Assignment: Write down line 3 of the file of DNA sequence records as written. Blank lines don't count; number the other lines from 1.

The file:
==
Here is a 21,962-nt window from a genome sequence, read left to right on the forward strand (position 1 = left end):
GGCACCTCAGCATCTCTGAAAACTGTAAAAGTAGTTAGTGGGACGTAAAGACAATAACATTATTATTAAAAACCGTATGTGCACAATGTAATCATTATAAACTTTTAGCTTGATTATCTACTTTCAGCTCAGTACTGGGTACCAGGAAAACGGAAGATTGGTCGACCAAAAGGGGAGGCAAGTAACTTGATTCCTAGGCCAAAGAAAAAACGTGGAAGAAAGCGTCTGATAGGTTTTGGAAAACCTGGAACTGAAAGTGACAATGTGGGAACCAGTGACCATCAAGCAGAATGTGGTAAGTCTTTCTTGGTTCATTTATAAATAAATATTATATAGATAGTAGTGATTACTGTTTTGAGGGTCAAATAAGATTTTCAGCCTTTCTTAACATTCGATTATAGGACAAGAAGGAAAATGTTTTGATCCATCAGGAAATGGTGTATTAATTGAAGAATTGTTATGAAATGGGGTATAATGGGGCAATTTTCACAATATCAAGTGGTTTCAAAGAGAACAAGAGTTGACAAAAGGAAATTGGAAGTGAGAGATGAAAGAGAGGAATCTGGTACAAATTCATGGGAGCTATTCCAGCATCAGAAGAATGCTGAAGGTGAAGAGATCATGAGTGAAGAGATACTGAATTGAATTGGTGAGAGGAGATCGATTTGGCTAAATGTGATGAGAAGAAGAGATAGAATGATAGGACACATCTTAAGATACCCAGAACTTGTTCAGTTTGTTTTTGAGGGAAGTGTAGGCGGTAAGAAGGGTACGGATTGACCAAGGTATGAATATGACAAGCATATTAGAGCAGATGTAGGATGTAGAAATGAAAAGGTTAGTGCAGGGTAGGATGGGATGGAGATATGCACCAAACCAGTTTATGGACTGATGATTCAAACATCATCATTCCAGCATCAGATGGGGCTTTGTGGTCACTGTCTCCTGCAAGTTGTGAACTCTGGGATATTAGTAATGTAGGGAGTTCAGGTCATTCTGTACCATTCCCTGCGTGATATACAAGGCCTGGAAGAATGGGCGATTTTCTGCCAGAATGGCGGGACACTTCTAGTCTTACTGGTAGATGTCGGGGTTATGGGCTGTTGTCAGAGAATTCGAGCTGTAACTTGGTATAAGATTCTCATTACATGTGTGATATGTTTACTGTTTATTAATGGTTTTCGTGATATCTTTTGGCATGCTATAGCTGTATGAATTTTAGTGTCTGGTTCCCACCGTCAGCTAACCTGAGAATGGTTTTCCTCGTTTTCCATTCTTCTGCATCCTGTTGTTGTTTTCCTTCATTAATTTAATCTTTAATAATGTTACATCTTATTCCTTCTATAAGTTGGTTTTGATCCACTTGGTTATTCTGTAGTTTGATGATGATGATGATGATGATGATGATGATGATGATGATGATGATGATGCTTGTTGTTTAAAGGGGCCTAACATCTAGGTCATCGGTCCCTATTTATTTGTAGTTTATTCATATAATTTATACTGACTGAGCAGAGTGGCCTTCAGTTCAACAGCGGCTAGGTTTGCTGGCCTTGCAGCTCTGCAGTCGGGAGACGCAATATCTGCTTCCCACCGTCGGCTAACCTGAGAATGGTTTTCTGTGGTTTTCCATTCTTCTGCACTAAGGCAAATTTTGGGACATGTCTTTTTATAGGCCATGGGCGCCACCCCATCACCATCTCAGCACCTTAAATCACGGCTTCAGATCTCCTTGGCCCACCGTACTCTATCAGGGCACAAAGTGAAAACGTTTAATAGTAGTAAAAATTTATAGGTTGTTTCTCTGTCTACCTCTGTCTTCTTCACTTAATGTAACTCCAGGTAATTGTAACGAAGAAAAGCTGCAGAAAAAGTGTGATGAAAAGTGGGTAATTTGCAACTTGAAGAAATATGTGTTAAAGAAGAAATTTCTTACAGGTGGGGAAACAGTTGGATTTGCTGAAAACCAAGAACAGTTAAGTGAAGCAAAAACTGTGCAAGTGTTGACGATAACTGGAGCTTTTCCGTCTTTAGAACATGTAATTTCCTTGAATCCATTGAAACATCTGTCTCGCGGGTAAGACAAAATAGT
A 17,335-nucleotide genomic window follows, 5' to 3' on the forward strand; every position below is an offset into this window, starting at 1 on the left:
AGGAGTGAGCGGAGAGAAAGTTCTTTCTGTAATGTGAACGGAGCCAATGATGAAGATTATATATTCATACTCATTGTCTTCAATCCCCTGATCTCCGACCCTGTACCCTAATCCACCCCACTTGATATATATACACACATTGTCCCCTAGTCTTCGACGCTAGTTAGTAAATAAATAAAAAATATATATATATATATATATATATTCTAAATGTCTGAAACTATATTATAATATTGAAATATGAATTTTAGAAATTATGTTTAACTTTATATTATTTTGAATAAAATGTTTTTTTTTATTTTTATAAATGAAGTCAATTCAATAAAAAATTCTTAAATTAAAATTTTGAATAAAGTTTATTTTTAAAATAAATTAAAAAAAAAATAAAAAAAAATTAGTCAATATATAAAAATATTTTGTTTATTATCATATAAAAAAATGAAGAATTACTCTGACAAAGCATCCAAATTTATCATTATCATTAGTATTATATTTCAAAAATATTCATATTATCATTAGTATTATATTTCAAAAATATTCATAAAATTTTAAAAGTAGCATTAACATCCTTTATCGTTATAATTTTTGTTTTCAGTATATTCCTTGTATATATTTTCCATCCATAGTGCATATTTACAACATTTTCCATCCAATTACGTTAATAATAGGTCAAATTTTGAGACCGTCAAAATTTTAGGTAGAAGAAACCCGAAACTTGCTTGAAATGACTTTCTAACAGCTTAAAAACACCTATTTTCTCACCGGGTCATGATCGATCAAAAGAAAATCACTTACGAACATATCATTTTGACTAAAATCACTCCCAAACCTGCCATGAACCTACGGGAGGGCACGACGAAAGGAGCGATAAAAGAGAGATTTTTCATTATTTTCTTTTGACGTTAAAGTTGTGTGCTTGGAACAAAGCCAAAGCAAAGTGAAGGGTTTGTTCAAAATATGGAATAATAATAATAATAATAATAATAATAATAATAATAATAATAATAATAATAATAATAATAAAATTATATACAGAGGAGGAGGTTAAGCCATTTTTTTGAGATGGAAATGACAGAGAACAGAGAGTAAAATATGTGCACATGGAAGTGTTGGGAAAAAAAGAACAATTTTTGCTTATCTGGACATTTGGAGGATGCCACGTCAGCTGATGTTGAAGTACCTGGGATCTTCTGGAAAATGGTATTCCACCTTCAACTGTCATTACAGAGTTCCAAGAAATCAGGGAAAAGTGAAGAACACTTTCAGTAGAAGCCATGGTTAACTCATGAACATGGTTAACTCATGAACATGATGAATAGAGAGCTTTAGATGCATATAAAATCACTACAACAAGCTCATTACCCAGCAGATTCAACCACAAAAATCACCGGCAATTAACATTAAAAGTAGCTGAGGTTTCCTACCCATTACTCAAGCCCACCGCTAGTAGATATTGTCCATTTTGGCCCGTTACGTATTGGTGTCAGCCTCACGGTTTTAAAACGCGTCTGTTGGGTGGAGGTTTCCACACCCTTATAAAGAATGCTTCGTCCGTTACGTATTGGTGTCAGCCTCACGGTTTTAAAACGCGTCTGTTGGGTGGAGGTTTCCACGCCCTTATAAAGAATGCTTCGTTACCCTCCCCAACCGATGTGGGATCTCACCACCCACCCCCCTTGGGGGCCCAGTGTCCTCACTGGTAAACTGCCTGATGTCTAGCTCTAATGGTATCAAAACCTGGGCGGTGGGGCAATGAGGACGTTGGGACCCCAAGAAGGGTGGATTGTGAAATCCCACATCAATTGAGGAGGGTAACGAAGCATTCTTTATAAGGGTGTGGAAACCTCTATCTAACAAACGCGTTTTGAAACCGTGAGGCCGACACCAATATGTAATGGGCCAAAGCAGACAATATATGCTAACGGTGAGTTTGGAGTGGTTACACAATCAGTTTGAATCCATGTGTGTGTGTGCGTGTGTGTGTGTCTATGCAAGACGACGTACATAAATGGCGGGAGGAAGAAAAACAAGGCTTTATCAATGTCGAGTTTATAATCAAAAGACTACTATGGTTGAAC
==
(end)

A 17,335-nucleotide genomic window follows, 5' to 3' on the forward strand; every position below is an offset into this window, starting at 1 on the left: